Awareness of Death and Personal Mortality: Implications for Anthropogeny
Biographical Sketches: Co-Chairs
Senior Member, Darwin College, University of Cambridge
Nicholas Humphrey is a theoretical psychologist who has migrated from neurophysiology, through animal behaviour to evolutionary psychology and the study of consciousness. He did research on mountain gorillas with Dian Fossey in Rwanda, he was the first to demonstrate the existence of “blindsight” after brain damage in monkeys, he proposed the celebrated theory of the “social function of intellect”, and he has recently explained the evolutionary basis of the placebo effect. He has held positions at the universities of Oxford and Cambridge, and is now emeritus professor at the LSE. Honours include the Martin Luther King Memorial Prize, the Pufendorf medal and the International Mind and Brain Prize.
UC San Diego School of Medicine
Ajit Varki is Distinguished Professor of Medicine and Cellular & Molecular Medicine, Founding Co-Director of CARTA, Founding Director of the Glycobiology Research and Training Center (GRTC) at UC San Diego, and Adjunct Professor at the Salk Institute. He received basic training in physiology, medicine, biology, and biochemistry at the Christian Medical College, Vellore, The University of Nebraska, and Washington University in St. Louis. He also has formal training and board certification in internal medicine, hematology, and oncology. Dr. Varki is Executive Editor of Essentials of Glycobiology (Cold Spring Harbor Press) and is recipient of a MERIT award from the NIH, and an American Cancer Society Faculty Research Award. Honorific elections include the American Academy of Arts and Sciences, the National Academy of Medicine, the American Society for Clinical Investigation, and the Association of American Physicians. He is also recipient of the three highest honors in his field, the Karl Meyer Award of the Society for Glycobiology, the International Glycoconjugate Organization Award and the Rosalind Kornfeld Award for Lifetime Achievement in Glycobiology. He is recognized for creating the first major open access research journal (J. Clin. Invest., 1996) as well as the first major open access textbook (Essentials of Glycobiology, 2009). He was honored with the Old Cottonian of Eminence Award at the 150th Anniversary of Bishop Cotton Boys School, Bangalore, India, (2015) as well as a Distinguished Faculty Medal and Oration at his medical school alma mater, CMC, Vellore. Significant past appointments include: co-head, UC San Diego Division of Hematology-Oncology; President of the Society for Glycobiology; Editor-in-chief of the Journal of Clinical Investigation; Interim director of the UC San Diego Cancer Center, President of the American Society for Clinical Investigation, and UC San Diego Associate Dean for Physician-Scientist Training. Dr. Varki's research interests are focused on a family of cell surface sugars called sialic acids, and their roles in biology, evolution and disease. Currently active projects are relevant to the roles of sialic acids in microbial infectivity, the regulation of the immune response, the progression and spread of tumors, aging, and unique aspects of human evolution. His group is particularly intrigued to find multiple interrelated differences in sialic acid biology between humans and our closest evolutionary cousins, the "great apes". These differences are a signature of the events that occurred during the last few million years of human evolution, and appear to be relevant to understanding several aspects of the current human condition, both in health and disease. Dr. Varki’s book, Denial (Twelve, Hachette Books 2013), explores a novel "Mind Over Reality Transition (MORT) theory that denying reality and personal mortality was a key step in allowing the emergence of a full theory of mind, and in the origin of our species.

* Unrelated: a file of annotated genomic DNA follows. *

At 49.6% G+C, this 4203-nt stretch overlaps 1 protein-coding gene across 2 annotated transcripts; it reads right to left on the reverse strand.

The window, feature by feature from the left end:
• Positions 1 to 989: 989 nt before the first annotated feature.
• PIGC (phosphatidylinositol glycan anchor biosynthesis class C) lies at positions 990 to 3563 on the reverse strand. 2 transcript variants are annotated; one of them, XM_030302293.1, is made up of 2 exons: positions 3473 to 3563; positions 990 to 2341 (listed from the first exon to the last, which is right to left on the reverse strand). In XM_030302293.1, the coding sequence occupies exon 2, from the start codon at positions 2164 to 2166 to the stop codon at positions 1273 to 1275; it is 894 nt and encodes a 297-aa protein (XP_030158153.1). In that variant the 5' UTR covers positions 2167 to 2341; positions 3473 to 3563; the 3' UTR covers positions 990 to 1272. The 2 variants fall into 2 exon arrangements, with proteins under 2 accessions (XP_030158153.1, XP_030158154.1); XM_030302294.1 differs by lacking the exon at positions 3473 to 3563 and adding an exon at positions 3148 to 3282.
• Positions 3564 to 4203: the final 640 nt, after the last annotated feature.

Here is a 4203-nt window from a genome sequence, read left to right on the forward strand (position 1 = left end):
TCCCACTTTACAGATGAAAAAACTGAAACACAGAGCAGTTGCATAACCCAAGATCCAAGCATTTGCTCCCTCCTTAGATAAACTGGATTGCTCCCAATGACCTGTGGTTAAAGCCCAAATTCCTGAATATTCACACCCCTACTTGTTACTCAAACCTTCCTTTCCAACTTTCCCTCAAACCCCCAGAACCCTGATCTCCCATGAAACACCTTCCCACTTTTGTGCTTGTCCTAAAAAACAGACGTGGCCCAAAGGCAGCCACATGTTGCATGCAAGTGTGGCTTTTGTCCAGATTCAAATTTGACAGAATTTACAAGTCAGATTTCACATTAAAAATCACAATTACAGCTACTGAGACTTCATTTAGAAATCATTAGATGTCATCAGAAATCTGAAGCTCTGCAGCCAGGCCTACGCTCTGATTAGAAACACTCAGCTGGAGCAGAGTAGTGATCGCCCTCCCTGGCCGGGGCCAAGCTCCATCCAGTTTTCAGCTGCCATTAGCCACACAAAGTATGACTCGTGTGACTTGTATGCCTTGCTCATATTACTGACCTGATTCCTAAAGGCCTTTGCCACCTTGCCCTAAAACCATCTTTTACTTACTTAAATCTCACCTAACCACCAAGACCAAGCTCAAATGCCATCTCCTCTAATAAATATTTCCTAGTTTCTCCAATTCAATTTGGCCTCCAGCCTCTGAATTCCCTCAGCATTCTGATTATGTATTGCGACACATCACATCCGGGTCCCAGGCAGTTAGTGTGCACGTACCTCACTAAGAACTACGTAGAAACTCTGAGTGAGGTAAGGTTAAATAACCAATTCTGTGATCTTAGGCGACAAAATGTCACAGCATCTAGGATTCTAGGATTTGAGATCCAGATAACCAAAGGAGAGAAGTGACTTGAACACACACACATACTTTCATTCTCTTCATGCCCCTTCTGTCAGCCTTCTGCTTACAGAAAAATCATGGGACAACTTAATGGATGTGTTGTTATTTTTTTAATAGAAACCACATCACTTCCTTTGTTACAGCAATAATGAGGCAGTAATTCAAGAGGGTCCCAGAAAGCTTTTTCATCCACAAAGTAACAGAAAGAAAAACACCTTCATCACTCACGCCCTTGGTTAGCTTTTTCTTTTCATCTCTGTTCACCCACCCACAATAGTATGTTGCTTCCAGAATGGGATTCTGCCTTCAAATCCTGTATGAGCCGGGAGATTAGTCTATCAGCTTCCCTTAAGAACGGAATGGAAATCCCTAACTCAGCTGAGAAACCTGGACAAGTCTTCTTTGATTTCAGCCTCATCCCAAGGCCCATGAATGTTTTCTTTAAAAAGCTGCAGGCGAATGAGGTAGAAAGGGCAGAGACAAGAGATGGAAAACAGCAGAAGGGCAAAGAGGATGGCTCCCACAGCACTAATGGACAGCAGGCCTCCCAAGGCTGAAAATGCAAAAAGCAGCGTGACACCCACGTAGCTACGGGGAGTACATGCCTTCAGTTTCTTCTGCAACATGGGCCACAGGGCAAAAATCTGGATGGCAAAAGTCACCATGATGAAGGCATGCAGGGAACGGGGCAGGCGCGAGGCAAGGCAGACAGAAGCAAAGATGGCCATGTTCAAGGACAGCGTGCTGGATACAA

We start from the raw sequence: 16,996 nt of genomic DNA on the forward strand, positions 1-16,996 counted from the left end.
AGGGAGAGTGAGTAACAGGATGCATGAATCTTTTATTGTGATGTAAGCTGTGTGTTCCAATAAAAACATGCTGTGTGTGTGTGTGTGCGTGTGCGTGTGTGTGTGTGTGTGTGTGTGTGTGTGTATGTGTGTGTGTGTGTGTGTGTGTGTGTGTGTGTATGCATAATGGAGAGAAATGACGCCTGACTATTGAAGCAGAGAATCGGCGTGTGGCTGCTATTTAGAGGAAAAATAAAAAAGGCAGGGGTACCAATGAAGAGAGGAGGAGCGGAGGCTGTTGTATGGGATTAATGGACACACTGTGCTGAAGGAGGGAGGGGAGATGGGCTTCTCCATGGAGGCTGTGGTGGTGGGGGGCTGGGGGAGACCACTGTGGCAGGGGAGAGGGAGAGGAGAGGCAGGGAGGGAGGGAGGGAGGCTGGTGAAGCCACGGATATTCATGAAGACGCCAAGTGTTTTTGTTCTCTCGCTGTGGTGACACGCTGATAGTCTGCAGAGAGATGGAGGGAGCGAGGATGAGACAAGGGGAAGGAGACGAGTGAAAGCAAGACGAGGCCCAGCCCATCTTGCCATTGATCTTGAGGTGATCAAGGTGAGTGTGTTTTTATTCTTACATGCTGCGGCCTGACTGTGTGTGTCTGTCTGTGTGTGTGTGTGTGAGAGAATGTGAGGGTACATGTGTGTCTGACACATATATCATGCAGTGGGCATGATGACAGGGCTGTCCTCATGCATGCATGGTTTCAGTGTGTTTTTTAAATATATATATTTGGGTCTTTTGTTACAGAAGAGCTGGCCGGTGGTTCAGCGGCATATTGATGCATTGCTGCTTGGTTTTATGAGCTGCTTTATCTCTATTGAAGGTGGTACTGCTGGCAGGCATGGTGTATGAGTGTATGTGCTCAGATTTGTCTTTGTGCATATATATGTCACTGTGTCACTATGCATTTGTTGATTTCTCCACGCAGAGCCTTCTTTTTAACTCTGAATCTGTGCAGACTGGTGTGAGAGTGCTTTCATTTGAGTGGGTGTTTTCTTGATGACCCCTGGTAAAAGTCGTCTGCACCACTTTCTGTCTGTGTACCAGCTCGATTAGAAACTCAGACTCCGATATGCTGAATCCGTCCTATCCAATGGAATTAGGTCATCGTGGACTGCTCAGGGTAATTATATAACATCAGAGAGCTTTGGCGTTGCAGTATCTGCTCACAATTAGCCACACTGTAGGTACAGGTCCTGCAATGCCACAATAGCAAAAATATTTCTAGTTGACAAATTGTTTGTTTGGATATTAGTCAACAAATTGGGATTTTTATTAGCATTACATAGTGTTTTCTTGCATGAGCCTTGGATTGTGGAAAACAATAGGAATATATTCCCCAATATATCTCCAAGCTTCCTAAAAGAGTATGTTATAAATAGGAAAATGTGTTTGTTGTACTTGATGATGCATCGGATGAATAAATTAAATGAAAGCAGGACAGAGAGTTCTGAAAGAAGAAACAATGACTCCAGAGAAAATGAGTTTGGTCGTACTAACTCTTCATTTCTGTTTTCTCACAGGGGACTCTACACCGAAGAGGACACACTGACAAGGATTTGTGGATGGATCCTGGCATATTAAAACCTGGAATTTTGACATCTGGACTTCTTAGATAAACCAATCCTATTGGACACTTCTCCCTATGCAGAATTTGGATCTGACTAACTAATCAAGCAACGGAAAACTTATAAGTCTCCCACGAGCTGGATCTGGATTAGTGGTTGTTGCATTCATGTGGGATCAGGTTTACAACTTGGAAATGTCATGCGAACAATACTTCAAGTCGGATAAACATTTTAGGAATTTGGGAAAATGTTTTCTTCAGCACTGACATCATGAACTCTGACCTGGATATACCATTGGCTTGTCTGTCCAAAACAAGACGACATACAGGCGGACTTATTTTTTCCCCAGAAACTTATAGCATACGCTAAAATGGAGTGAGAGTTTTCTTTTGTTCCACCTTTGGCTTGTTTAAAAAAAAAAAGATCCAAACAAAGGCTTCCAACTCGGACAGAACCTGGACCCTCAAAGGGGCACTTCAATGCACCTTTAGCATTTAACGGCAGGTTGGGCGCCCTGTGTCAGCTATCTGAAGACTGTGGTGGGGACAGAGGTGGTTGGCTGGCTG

Biographical Sketches: Speakers
London School of Economics & Political Science
Rita Astuti is a social anthropologist. She teaches at the Anthropology Department of the London School of Economics and has conducted extensive periods of fieldwork in a fishing village in Madagascar. She has published an ethnographic monograph on kinship, death and identity (People of the Sea 1995, CUP). In collaboration with developmental psychologists, she has reanalyzed her ethnographic findings through the use of experimental techniques (for example, in Constraints on Conceptual Development, 2004, SRCD Monographs). In her publications and in her teaching, she has advocated a closer integration between anthropology and psychology.
University of Rochester
Dora Biro received her PhD from Oxford University in 2002. She subsequently held a JSPS postdoctoral research fellowship and a visiting professorship at the Primate Research Institute of Kyoto University, Japan, before returning to Oxford as a Royal Society University Research Fellow in 2007. She is currently Beverly Petterson Bishop and Charles W. Bishop Professor of Brain and Cognitive Sciences Professor of Brain and Cognitive Sciences, University of Rochester, and a Fellow of St Hugh’s College. Her research interests are centred on animal cognition, including navigation, numerical competence, tool use, culture and collective decision-making.
Salk Institute for Biological Studies
Fred H. Gage is a professor in the Laboratory of Genetics and the past President (2018-2023) of the Salk Institute. He is an adjunct professor at UC San Diego, and emeritus Co-Director of CARTA. Dr. Gage concentrates on the adult central nervous system and unexpected plasticity and adaptability to environmental stimulation that remains throughout the life of all mammals. His work may lead to methods of replacing or enhancing brain and spinal cord tissues lost or damaged due to Neurodegenerative disease or trauma. Gage's lab showed that, contrary to accepted dogma, human beings are capable of growing new nerve cells throughout life. Small populations of immature nerve cells are found in the adult mammalian brain, a process called Neurogenesis. He is working to understand how these cells can be induced to become mature functioning nerve cells in the adult brain and spinal cord. They showed that environmental enrichment and physical exercise can enhance the growth of new brain cells and they are studying the underlying cellular and molecular mechanisms that may be harnessed to repair the aged and damaged brain and spinal cord. He is a member of the National Academy of Science and the Institute of Medicine.